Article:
• Shannon Reardon
    October 15, 2011 - 13:44

    Ultimate act of accountability? Opening the people's legislature. They are not doing this, so they fail. Big time.

  • A Plebisite should be held on Muskrat Falls
    October 15, 2011 - 12:45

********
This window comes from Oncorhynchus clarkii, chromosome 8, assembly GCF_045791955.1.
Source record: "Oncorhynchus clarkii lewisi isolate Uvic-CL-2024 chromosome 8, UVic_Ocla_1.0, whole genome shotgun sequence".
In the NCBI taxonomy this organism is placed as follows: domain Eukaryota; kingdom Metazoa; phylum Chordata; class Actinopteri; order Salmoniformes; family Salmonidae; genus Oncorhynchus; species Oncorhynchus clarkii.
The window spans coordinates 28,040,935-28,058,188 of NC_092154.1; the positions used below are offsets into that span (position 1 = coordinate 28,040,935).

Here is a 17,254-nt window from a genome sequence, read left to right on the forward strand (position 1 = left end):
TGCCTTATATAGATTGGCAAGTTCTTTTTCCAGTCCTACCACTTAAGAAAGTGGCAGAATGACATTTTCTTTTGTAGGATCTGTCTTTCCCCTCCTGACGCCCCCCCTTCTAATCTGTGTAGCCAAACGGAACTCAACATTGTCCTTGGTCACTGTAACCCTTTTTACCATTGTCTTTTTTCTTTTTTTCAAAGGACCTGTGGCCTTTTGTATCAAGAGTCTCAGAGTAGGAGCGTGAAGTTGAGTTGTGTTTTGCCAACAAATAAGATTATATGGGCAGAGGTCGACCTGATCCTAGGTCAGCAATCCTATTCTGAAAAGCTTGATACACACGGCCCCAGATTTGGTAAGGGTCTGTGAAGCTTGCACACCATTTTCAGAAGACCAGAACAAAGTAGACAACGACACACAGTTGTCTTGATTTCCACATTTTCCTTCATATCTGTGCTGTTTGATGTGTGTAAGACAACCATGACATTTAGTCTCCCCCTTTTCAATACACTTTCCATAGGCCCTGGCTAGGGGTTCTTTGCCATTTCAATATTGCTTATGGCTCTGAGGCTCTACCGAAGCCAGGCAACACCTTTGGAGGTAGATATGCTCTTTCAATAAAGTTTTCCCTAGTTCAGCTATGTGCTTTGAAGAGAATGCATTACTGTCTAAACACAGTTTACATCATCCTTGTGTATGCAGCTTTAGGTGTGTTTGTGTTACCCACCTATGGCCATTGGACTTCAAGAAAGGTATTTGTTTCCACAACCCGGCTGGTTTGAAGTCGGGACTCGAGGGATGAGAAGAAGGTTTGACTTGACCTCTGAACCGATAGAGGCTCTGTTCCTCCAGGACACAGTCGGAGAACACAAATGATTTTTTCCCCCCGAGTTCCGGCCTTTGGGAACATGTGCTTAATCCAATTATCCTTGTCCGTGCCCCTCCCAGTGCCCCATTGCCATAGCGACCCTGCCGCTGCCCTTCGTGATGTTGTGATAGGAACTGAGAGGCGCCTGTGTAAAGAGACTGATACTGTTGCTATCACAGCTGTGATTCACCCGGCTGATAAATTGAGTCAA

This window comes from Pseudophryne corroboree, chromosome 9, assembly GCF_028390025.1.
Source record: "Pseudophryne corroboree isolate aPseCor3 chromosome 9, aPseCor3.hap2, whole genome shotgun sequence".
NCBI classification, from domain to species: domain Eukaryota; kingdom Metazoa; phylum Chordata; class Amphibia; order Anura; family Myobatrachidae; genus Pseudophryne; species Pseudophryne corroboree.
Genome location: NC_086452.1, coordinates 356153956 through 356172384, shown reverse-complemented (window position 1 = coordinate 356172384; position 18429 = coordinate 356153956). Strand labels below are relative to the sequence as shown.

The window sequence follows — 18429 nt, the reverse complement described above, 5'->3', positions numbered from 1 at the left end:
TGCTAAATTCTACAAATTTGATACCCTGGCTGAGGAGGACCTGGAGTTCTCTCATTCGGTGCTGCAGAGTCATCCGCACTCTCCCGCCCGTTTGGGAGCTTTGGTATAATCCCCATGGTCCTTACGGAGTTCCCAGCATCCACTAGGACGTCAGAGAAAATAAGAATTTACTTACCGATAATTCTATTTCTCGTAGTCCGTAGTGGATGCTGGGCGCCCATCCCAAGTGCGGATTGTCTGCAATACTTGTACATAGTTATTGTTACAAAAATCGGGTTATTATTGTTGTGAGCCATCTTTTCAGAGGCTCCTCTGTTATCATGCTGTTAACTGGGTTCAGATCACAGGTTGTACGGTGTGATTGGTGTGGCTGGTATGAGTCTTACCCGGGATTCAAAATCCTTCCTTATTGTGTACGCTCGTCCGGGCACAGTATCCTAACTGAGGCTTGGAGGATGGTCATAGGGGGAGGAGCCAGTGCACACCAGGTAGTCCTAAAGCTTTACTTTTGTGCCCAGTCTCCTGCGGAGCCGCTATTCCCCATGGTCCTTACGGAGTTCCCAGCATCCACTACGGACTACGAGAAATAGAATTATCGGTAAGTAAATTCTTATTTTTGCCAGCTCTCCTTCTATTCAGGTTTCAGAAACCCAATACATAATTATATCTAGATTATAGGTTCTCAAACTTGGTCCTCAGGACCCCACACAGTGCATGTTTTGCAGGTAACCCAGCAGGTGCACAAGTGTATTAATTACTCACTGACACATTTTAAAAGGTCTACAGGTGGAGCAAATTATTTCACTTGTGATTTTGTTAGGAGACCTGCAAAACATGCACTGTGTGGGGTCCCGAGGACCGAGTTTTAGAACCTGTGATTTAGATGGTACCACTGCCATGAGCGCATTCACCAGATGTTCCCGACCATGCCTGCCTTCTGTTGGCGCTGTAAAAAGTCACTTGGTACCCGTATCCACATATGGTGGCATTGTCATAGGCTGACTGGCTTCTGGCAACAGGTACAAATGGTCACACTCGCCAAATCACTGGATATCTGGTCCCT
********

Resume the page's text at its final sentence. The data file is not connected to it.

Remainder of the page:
Premier Dunderdale should be put in her place and told that a vote on the Muskrat Falls Project has to be held, not only in the House of Assembly but in the whole province. The electorate of Newfoundland and Labrador should be given the right to vote on the Muskrat Falls Project, a Project, it seems, that is going to bring many years of economic hardships to our province before it will turn into a welcomed Project. In the meantime Nova Scotia and New Brunswick will see the benefits, not only from the development of the Project, but immediately from the energy that is produced. Premier Dunderdale should be making sure through a Plebisite that the people of our province want this deal . She could have done that through the general election that was just held, but, of course, that was too risky for her. Our province should receive economic benefits not only from the development of the project, but immediately at the point of sale of the hydroelectric energy to Nova Scotia and whichever other entity will be the customer. Do what is right Premier Dunderdale and put a vote to the entire population of our province. IT IS THE DEMOCRATIC THING TO DO. What we are being offered with the Premier's suggestion of a Debate in the House with No vote to the MHAs or the electorate is DICTATORIAL. It is the doings of a Dictator, our resource developments down through the years have been overseen by Dictators and not nice and humane politicians, who had their province and their subjects in mind to receive the good economics that were produced for the other areas. Sorry for my thoughts but they are the truth, the Carbon Footprints of our resource development is still as evident as the nose on our face.